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Sunday, 16 March 2008

How to Wedge-a-War on CO2 in the Steel Industry

Firstly-before getting involved:
It is best to arm ones-self with some sound statistics of main CO2 producers. For steel, CO2 goes hand-in-hand with steel production. These figures together with the CO2 correction factor are extensively given and well presented by country, region, "continents or uniform blockes", by company and company rank Top to bottom, tables and graphs notably by the International Iron & Steel Institute (IISI), based in London.
Secondly: support strongly, the most advanced practices, often these are most rapidly innovated, if not invented in the advance countries of the European Union. Flatering improvements in energy efficiency and CO2 reduction have been reported compared to other industrial sectors. Globally such results are likely to be countered by huge production increases and relatively poor emissions control in developing countries cf. below. However the above graph does show that important progress can be made in the "raw materials" phase of car making, the latter being the main outlet for steel.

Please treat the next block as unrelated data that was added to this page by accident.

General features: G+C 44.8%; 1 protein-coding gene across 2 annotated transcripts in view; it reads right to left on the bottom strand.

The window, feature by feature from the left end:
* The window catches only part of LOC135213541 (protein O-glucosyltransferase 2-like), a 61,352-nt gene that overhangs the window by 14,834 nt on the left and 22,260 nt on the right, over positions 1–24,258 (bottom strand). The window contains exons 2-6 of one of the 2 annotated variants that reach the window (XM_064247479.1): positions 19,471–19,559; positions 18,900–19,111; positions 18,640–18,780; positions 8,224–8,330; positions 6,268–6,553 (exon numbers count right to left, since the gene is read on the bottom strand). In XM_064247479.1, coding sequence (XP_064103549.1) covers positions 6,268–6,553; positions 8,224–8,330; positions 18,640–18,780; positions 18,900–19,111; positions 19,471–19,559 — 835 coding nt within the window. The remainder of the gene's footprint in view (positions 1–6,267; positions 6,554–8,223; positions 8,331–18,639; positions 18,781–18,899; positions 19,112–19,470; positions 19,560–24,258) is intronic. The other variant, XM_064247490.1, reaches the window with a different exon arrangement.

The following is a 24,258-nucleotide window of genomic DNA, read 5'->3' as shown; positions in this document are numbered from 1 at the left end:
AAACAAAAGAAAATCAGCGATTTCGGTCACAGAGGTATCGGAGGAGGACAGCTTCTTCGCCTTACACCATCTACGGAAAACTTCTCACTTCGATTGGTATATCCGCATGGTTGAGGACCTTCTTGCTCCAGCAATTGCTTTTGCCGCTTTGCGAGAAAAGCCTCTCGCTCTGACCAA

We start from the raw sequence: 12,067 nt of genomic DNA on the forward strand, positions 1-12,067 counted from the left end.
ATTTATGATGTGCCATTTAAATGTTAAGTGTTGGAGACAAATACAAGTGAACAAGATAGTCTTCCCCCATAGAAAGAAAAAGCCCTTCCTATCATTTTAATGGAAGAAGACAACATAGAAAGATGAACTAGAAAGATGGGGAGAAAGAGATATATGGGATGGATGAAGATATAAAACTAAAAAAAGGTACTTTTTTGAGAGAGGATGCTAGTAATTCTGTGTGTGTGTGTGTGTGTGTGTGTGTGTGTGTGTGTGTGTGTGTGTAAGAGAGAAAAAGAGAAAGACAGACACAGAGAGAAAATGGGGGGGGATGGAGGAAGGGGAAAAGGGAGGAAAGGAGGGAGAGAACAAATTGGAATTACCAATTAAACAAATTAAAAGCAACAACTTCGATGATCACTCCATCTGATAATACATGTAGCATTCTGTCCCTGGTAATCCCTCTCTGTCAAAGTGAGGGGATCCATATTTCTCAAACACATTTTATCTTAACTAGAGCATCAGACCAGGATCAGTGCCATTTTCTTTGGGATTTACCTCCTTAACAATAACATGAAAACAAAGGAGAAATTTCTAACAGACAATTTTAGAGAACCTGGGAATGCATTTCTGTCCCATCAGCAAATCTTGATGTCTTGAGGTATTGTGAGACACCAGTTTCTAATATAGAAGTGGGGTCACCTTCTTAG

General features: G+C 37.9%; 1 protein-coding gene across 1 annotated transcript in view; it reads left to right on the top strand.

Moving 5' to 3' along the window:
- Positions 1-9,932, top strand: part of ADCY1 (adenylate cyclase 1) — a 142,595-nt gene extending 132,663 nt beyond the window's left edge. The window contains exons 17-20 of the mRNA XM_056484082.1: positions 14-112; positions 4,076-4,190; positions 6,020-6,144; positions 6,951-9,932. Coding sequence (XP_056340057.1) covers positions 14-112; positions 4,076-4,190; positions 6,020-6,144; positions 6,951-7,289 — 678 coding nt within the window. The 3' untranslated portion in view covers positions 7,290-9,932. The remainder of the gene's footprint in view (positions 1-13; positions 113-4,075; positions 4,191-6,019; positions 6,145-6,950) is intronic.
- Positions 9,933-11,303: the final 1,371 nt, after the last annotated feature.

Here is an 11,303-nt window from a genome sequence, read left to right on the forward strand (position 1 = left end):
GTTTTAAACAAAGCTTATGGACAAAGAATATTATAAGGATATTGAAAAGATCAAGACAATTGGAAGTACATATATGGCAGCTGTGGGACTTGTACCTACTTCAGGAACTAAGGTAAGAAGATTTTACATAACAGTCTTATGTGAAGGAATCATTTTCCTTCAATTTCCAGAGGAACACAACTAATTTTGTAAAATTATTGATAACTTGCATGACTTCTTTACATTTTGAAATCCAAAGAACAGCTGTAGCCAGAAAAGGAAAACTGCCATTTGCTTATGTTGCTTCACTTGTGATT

NB. The energy intensity for all common ironmaking and steelmaking opperations is given clearly and in detail in the the paper Energy Use and Carbon Dioxide Emissions in the Steel Sector (April 2001) [Pdf] in Key Developing Countries by Lynn Price, Dian Phylipsen, Ernst Worrell, of the Energy Analysis Dept.,Environmental Energy Technologies Division, Lawrence Berkeley National Laboratory University of California. Surprisingly for countries with enormous emission problems (China and India) this paper shows a relatively low C02 emissions level due to steelmaking compared to overall CO2 emissions. Nevertheless both countries have coal based energy economies and therefore carbon intensive. Carbon intensity trends are closely related to energy intensity trends but are also dependent upon the fuel mix used by the iron and steel industry in each country. Figure 20, in Energy Use and Carbon Dioxide Emissions in the Steel Sector (April 2001) [Pdf] shows that South Africa, India and China have the highest carbon intensities from iron and steel production, while Brazil and Mexico have relatively low carbon intensities.















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